«NETWORKING IN EVERYDAY LIFE by Bernard J. Hogan A thesis submitted in conformity with the requirements for the degree of Doctor of Philosophy ...»
So, I would quickly check my email—quickly check my inbox if I knew I’d have to ﬁre something off to someone...so, it’s really for very brief periods of time that I’m on the computer with the kids around because it’s just not conducive to getting any serious work done. So, you know, they’ll come— he’ll come and try and hit the keys. He’ll elbow himself into that little space and you know try and get in there and so, you know...it’s a very, very brief period of time that I even bother trying.
One thing that stands out from these networks is that family are generally connected as one component or two (when there are in-laws). Second, friends may be connected or fragmented, often depending on the perspective of the individual and the sort of activities they engage in. Neighbours are almost always disconnected while organization members are almost always embedded in larger groups. However, these insights are merely anecdotal at this point. Below, I offer a more broad series of metrics about the networks that should clarify these intuitions quantitatively.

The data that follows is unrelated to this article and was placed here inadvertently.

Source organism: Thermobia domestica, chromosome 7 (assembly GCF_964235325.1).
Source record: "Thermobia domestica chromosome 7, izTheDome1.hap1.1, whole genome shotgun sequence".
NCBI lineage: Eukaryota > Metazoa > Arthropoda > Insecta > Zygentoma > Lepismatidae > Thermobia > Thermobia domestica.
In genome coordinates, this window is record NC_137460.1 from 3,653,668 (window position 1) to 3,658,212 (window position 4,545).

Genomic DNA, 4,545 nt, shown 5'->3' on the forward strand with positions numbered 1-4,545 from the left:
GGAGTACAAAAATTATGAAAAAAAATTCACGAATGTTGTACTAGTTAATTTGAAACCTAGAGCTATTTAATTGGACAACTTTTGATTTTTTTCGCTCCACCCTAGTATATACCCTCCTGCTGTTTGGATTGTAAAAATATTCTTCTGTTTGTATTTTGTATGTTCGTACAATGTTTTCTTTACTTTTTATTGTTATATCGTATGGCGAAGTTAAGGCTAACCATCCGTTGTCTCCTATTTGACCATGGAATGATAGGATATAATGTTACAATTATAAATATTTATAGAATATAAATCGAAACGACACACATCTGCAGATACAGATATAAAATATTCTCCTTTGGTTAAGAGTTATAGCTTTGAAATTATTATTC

To examine the relationship between role and links quantitatively, I employ a mixing matrix. Each row and column represents a category (such as male and female).
Each cell represents the percentage of links that go from the row category to the column category. For example, if one looks at mixing in telephone conversations by gender, then the diagonals of the matrix are the percentage of conversations that are male-male and female-female. The off-diagonals represent the percentage of calls that are from males to females, and from females to males. If it is a directed network, both the top and bottom half of the matrix is ﬁlled out. If it is an undirected network, as is the case in this research, only half of the matrix is ﬁlled out.
While not common in social network analysis, mixing matrices have been used to assess patterns of diffusion in sexually transmitted infection (STI) research (Gupta, Anderson, and May, 1989). If people infected with STIs have repeated sex with others